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The Inconvenient Truth - Your Deficit Ceiling Primer
by John Jazwiec

The inconvenient truth, is that the deficit ceiling crisis, is full of drama and little substance.

The president has no interest in any deal. He is not the one that made the deficit ceiling the issue. He has no skin in the game. It is not his crisis. He does not want a grand bargain. He stands to get no credit for cutting the budget. If Congress can figure out a way to cut spending and end the crisis; Obama bears no responsibility for people affected. He has only one real demand: lock the spending cuts through the 2012 election. Than he will run against any spending cut that is unpopular. The strategy is irresponsible but not without political merit. Unemployment is going to be the main issue in the 2012 election. Obama knows he is going to have run a campaign to INCREASE SPENDING to stimulate the economy. That can't be done with anything more than a dismissive and pained look on his face when he does not veto a congressional compromise.

Republicans don't want a deal. John Boehner dream job was to become Speaker of the House. But he paid a price to get the job. That price, was the Tea Party helping the GOP take control of the lower chamber. Instead of kingmaker, he just serves as a political puppet. The Republicans will get spending cuts without revenue increases. That means they will all be reelected. 

Obama bluffed on entitlement reform and won. Obama has no interest in alienating entitlement voters. He knows that Paul Ryan and the GOP, have forced, whoever he runs against in 2012, to "own" entitlement reform. That poor GOP nominee will lose a massive block of voters. One of which, is senior citizens. A demographic that consistently votes, without being prodded, to the polling booths. These voters always vote. And in 2012, they will turn on a national GOP nominee.

Republicans don't care about the deficit. If they cared, they would have gladly, taken $3 trillion in spending cuts and $1 trillion in ending tax loopholes (like hedge fund managers, whose income is treated as capital gains - 15% - instead of marginal income tax revenue). Repealing the Bush Tax Cuts were not even required. Again this is good for GOP congressman, but not good for a presidential GOP nominee. Independent voters will pummel the later.

Obama want's Wall Street to be happy. Obama has no interest in closing Wall Street tax loopholes. His biggest 2012 campaign contributors are Wall Street. That is not an opinion but a fact. Why do you think Warren Buffet promoted Obama's candidacy in 2008?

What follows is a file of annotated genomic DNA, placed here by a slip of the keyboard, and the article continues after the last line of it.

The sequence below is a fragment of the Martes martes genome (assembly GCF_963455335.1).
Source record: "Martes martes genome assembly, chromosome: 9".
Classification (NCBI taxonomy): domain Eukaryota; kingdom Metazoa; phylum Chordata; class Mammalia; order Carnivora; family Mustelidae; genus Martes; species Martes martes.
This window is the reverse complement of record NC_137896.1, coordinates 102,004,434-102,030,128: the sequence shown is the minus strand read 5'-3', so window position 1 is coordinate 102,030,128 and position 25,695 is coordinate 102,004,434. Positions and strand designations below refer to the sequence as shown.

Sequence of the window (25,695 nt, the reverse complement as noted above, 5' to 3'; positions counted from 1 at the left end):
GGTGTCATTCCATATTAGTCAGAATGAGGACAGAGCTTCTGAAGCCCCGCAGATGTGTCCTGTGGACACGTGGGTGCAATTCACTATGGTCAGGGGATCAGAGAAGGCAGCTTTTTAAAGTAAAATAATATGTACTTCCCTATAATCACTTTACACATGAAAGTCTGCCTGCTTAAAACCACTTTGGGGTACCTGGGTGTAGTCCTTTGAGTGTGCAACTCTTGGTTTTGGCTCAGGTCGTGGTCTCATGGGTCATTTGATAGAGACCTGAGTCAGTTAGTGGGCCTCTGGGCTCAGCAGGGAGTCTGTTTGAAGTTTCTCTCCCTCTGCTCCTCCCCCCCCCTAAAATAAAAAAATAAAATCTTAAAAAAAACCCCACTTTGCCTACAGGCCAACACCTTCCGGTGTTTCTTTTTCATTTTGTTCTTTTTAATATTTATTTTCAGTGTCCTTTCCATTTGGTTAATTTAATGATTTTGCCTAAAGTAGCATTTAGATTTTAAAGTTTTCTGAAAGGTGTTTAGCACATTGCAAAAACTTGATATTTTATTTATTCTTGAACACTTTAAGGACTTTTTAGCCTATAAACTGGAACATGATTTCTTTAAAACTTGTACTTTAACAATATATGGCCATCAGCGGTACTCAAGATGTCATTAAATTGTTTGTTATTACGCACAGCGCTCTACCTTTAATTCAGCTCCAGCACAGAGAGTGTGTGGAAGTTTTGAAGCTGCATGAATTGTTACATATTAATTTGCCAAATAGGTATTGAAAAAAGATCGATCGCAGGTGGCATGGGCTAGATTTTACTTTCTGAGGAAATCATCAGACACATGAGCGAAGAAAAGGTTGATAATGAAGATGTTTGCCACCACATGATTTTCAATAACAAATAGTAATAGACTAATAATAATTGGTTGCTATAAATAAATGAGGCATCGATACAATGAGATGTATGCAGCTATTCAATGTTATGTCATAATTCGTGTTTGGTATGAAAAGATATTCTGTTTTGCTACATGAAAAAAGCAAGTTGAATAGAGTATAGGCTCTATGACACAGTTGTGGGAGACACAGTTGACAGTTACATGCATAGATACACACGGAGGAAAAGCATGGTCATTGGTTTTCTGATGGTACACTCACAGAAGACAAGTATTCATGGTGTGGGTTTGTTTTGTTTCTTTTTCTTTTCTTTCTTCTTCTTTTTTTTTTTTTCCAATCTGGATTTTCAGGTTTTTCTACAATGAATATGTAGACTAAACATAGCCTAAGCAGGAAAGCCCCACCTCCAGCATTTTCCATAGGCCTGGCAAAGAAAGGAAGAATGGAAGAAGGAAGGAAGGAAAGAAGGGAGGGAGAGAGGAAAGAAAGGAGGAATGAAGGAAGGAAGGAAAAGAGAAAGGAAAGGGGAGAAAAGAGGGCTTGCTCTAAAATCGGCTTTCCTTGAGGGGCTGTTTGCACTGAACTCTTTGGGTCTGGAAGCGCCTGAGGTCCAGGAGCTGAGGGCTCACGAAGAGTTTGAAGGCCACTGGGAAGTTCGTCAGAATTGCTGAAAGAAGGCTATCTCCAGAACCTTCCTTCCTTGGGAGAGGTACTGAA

Republicans don't care about budget deficits. The Bush administration from 2002 to 2009 presided on $5 trillion in spending increases that eradicated the surplus. New costs included $1,489 billion for the Iraq and Afghanistan wars, $1,812 billion on Bush Tax cuts, $608 billion on discretionary spending, $224 billion on TARP, $180 billion on Medicare drug benefits and $773 billion on stimulus spending. Obama's net changes (2009 though 2017) include a reduction of $126 billion in defense cuts, and nets adds of $711 billion in stimulus spending, $278 billion in discretionary spending, $425 billion in stimulus tax cuts and $152 billion in health care reform. Think of it like this: Obama inherited Bush's $5 trillion of spending and net overlaid it with $1.4 trillion of spending. This allows the GOP to say he is spending $6.4 trillion irresponsibly. Any short-term cut in spending of $1.5 trillion, which is being bandied about, is just returning back to the Bush spending run rate.

Winston Churchill's Dictum is still true today. He said Americans always do the right thing after they have exhausted every other alternative.

These are the inconvenient truths of the deficit ceiling brinksmanship drama. This is going to be a bumpy road this week. It will all come to a head, using a World War II analogy, with Pearl Harbor. This week's Pearl Harbor will be when the treasury bond market starts to weigh in. That will force congress's hand. For congress, the sooner the better. They need the political air cover.



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From athletic scholar and satirist to computer programmer to CEO success, John Jazwiec brings a unique and often eccentric perspective to business and supply chain challenges. Exploring how they can be solved through the leadership and communication insights found in untraditional sources. This CEO blog demonstrates how business insights from books on history to the music of Linkin Park can help challenge and redefine “successful leadership.” Read Jazwiec’s Profile >>

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